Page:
Gain the skills and knowledge to become in high demand for a wide range of careers.
Pathways available from Undergraduate study
Completing a law degree is the first step to qualifying as a lawyer in New Zealand.
There are various types of law degrees available depending on the university. A Bachelor of Laws (LLB) or Bachelor of Laws with Honours (LLB (Hons)) is undertaken at the undergraduate level. Students often undertake conjoint or double degrees for example Commerce/Law or Arts/Law. The LLB on its own usually takes four years of full-time study.
Your university law course will provide the foundation of knowledge you will need to understand the discipline.
Qualifying for the LLB programme
Every law school has different criteria for admission into the LLB in the Bachelor of Laws, you need to have gained University Entrance as well as satisfy additional requirements for entry to Law.
Paying for undergraduate study
What study costs and how to fund it
Scholarships, grants and awards
Guide for students
New Zealand Law Schools
The University of Auckland:
LLB Part I
For first-year Law, you will apply for:
- The Bachelor of Laws (LLB) Part
- Another degree programme for your non-Law courses
If you have gained the University Entrance Standard and are admitted to another programme at this University you will be admitted to the LLB Part I.
If you are a graduate, or already enrolled in another University of Auckland programme, you will be admitted to LLB Part I.
Admission to a conjoint programme with Law requires a higher entry standard.
For information about the guaranteed entry scores and additional subject requirements, please refer to www.auckland.ac.nz/admission
Students usually take LAW 121G (Law and Society) in Semester One. If you gain a B– or better in LAW 121G (or C+ for students applying under UTAS) you can progress to LAW 131 (Legal Method) and LAW 141 (Legal Foundations) in Semester Two.
LLB Part II
Places in LLB Part II are limited, and all applicants must go through a selection process. There is also an enrolment limit on each of the LLB Part II courses. This allocation includes returning Part II students.
To be considered for selection into LLB Part II, applicants need to have:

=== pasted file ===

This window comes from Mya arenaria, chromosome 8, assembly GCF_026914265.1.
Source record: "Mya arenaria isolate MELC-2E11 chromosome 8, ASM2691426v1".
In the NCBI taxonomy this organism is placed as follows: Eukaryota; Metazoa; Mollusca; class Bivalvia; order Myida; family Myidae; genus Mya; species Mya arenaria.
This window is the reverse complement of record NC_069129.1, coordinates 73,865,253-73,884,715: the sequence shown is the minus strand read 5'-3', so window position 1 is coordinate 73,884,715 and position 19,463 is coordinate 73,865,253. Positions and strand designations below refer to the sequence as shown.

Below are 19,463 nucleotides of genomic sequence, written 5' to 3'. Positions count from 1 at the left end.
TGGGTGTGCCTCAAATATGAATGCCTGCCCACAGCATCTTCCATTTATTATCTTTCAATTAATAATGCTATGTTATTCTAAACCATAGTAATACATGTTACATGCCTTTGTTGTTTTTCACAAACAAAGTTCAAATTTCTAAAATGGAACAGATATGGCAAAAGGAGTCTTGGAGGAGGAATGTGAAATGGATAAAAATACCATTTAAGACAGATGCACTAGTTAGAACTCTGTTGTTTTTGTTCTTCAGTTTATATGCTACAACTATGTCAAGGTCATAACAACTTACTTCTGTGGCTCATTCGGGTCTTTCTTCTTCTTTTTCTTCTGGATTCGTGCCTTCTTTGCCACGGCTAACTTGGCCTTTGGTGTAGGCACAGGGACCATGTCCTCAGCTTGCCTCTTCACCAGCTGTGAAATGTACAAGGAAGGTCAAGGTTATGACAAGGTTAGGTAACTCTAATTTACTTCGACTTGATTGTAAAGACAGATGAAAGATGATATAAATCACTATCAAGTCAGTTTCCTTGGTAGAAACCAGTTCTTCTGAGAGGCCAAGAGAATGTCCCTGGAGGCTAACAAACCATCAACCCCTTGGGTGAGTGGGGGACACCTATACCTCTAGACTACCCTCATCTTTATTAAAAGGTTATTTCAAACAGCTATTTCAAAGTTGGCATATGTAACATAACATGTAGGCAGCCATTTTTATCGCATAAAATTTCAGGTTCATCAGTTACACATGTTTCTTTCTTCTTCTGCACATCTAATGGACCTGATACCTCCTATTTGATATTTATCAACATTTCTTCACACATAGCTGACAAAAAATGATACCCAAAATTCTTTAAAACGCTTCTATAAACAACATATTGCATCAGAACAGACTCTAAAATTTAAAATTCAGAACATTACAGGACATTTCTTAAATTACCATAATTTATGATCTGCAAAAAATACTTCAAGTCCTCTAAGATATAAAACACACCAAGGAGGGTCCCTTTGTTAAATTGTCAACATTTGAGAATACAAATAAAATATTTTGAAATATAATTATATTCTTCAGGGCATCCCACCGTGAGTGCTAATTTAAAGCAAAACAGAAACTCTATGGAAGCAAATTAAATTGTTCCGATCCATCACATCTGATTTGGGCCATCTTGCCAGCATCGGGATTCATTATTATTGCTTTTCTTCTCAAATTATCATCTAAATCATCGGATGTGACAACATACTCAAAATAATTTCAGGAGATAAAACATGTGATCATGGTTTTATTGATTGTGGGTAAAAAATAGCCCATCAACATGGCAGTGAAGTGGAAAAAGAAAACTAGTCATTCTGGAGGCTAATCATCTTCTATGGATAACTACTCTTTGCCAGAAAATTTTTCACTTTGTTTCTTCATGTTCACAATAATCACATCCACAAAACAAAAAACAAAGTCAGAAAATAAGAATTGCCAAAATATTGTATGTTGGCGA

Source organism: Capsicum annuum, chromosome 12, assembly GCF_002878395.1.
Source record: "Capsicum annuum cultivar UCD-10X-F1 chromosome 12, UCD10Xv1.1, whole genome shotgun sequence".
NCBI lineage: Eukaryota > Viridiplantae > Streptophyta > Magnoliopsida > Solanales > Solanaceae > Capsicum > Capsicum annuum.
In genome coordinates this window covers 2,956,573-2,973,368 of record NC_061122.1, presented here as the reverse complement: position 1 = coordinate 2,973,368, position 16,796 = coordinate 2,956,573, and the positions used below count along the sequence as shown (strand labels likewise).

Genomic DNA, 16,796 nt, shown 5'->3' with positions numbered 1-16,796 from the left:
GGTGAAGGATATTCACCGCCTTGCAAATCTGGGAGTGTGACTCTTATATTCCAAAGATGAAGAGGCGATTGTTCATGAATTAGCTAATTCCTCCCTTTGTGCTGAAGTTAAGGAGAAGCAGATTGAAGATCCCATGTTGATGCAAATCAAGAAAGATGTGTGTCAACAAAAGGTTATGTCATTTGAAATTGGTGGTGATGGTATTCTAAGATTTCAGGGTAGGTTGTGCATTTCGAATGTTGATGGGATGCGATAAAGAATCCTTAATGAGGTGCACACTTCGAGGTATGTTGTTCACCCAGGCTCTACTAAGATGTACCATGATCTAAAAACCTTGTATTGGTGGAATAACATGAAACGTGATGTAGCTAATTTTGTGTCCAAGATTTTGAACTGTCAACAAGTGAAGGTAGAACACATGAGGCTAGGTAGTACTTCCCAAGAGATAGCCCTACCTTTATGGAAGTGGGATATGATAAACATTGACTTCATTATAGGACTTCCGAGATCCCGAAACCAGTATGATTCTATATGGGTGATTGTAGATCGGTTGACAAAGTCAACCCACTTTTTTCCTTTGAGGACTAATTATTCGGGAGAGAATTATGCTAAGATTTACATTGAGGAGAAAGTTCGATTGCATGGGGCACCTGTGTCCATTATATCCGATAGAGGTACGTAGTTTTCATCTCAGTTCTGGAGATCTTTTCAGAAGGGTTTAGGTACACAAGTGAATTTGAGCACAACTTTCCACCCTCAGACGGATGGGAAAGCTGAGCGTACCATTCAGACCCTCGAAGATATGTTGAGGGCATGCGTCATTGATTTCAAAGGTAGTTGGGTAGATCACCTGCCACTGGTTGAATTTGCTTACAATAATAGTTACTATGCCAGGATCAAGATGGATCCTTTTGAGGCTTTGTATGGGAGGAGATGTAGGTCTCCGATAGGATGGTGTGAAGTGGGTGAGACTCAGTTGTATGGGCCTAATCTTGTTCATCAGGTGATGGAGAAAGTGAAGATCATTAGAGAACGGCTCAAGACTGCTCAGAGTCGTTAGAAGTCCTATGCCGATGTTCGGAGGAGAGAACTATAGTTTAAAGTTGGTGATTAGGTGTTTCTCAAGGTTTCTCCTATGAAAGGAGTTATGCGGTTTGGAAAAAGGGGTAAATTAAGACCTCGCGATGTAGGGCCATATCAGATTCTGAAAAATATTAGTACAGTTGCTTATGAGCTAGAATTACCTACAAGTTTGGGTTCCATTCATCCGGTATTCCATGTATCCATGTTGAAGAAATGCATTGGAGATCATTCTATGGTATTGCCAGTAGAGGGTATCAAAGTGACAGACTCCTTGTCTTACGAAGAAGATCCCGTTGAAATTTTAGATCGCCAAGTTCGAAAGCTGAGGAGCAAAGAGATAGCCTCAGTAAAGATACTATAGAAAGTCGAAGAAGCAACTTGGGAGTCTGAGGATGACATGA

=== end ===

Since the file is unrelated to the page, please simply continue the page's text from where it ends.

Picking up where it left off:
- Passed LAW 121G with at least a B– (C+ for UTAS students)
- Passed LAW 131 and LAW 141 with at least a C+ in each of these courses
- Gained at least 75 points (or the equivalent) of non-Law university degree courses
- Passed at least eight courses (120 points) with an overall average LawGPA* of 3.00(C+)
Entry into LLB Part II for 2021 will be calculated on the basis of your LawGPA. This is a specially calculated (non-standard) GPA which is used for the purpose of admission to LLB Part II. It includes grades from both your law and non-law courses, as follows:
- LAW 121G
- LAW 131 – double weighted
- LAW 141 – double weighted
- Most recent, best 75 points from non-law courses
The Selection Committee meets in late December.
If you have repeated LAW 121G, LAW 131, LAW 141 or all three courses to improve your grade, the best grade you have received for these three courses will be factored into the calculation of the LawGPA. The other grades you have received for the three law courses in LLB Part I will be disregarded.
For 2021 students with a Law GPA of 6.5 or higher (equivalent to a grade midway between A- and B+) will be guaranteed entry into LLB Part II. Students with a Law GPA less than 6.5 will still be considered for selection .
Please note: There is no direct entry from secondary school into LLB Part II. You must first enrol in another university degree programme and also complete all LLB Part I pre-requisite courses. Not all students who complete Part I will be able to continue on to LLB Part II. Admission to Part II is limited and competitive. You will be selected on the basis of academic merit – your Part I results and results from your other university courses will be used to assess whether or not you will be selected for Part II. Special entry schemes for admission are available for students applying under UTAS categories. Selection and admission criteria for entry to LLB Part II may change each year.